A coterie of bluechip Melbourne media upper-crusters packed Melbourne lunch spot Bottega for the launch of Bruce Guthrie’s Man Bites Murdoch this morning, as you might expect for a man who has edited many major Melbourne mastheads during 40 years in journalism.

As the cameras rolled, and gnarled hacks hoed into their pre-noon beers, launchee Ray Martin took the podium to joke that the tome — which details Guthrie’s summary sacking at the hands of News Limited — was an “outrageous pack of lies”, prompting giggles from MTR’s Steve Price.

As ex-Age editor Andrew Jaspan, former Victorian Premier John Cain, Crikey publisher Eric Beecher and current Age football scribe Caroline Wilson (who penned her own News demolition on then-Herald Sun editor Piers Akerman for The Sunday Age in 1991) huddled to lend support to Louise Adler’s latest tell-all, Martin described the book as a “Rasputin meets Machiavelli” effort that nevertheless contained some sage insights into the evolution of the news business over the past 40 years.

Martin, famously involved last year in The Australian’s Think. Again. campaign (a job undertaken for free because he “loves newspapers”), claimed he was “never there” and that Guthrie foe Jeff Kennett had told him he would be in attendance “later”.

The former ABC cadet recalled his wonder at reading the manuscript “in nearly one sitting”, and was especially fond of the chapter in which Guthrie reveals that he was once on the verge of moving to Seven as the host of Real Life, which would later morph into Today Tonight. Unfortunately, then-Seven executive Gerald Stone, who promised that he and Guthrie would “remake the Australian current affairs landscape”, never called him back, with the gig going instead to Stan Grant.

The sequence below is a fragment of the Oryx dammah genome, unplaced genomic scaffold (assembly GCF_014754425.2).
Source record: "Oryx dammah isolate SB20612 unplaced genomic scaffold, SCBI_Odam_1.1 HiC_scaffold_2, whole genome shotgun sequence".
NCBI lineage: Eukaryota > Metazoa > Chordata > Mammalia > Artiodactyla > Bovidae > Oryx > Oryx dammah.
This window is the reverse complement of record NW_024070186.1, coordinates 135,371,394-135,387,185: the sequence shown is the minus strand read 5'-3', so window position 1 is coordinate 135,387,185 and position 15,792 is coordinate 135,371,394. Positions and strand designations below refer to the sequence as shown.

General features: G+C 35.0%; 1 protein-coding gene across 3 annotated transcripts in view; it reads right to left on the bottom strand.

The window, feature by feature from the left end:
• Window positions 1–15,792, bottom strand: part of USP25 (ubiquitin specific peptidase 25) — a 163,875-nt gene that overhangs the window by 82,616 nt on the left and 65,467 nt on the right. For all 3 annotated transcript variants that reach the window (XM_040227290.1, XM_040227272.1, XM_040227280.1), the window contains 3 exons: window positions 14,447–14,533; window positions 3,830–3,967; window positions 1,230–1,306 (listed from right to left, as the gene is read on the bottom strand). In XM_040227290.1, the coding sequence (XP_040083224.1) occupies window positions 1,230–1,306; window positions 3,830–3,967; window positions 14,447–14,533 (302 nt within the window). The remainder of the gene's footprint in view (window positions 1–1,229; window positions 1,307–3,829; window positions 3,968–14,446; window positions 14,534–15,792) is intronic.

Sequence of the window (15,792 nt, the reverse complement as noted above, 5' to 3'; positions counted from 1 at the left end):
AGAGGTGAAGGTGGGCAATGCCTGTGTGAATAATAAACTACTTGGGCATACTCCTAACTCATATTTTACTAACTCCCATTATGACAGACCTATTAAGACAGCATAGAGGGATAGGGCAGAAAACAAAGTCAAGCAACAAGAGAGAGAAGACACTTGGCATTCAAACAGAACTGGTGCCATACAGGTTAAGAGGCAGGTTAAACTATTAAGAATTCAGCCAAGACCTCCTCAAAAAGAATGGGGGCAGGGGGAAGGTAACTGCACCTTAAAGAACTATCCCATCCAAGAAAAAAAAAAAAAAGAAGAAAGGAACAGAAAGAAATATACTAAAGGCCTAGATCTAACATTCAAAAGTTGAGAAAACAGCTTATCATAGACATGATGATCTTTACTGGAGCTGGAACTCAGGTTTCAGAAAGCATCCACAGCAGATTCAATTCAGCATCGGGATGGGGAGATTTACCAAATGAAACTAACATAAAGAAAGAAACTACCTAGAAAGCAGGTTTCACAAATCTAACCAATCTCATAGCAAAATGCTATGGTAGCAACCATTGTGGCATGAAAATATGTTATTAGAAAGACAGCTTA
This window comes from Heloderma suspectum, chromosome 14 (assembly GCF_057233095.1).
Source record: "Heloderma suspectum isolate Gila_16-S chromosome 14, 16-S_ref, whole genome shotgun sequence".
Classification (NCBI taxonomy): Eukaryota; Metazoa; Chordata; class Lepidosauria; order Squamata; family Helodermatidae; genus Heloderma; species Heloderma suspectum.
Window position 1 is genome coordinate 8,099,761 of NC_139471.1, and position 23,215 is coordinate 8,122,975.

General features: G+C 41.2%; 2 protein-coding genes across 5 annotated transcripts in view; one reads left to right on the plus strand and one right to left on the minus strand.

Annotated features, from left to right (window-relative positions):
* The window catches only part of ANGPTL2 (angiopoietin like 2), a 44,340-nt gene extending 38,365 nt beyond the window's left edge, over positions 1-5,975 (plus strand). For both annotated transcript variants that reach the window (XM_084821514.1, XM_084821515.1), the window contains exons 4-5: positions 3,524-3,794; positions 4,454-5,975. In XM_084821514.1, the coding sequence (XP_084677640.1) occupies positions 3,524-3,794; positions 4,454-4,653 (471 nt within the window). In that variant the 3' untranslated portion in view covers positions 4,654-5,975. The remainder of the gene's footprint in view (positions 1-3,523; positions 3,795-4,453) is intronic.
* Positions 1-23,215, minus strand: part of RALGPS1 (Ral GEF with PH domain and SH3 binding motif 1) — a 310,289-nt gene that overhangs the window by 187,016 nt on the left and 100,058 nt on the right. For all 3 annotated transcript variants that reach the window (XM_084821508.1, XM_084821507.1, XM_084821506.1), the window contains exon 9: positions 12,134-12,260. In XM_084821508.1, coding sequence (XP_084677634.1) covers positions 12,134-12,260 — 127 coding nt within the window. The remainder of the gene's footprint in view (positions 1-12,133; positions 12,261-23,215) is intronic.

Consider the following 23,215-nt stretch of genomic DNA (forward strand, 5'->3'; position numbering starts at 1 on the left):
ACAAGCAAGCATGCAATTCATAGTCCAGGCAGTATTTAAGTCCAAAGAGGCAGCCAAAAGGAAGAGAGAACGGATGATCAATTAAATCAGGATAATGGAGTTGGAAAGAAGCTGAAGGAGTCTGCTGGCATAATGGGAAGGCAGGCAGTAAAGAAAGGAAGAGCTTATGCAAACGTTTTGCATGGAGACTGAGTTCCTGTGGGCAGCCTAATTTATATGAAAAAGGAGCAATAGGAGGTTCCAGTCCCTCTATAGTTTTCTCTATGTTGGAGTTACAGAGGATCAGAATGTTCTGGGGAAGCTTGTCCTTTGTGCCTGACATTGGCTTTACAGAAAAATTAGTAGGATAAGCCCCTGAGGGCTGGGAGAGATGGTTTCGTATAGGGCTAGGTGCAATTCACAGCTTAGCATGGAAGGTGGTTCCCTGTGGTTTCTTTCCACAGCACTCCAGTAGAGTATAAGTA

The News contingent was thin on the ground, with Michael Bodey from The Australian appearing to be the only current Murdoch pay cheque recipient present. Interestingly, Gabrielle Trainor from spinners John Connolly & Partners, who does freelance work for Rupert, was also in attendance. And just-departed Herald Sun business editor Malcolm Schmidtke was on hand to comb over some Southbank war stories under Guthrie’s reign.

Guthrie spoke of some of the challenges facing News, repeating his call for cultural change at the organisation. While Rupert was “undoubtedly a great Australian”, he was now under siege given the News of the World phone-hacking scandal and the ructions over the Melbourne Storm. When the idea for the book was broached with Adler in late 2008, he originally planned a speculative tranche on the future of News, but when the unfair dismissal stoush heated up, it was a case of “Noah being bigger than the Flood”.

Guthrie, who claims he is no longer bitter over the episode, said that he “was certainly off Rupert’s Christmas card list and now on his to-do list”.

Cain, seated next to Crikey at the rear of the restaurant, remarked that the launch was “one of the best he’d ever been to”, his perspective perhaps only slightly coloured by Man Bites Murdoch’s excoriation of Jeff Kennett’s assault on the Guthrie-edited Age during state Labor’s grim years in opposition.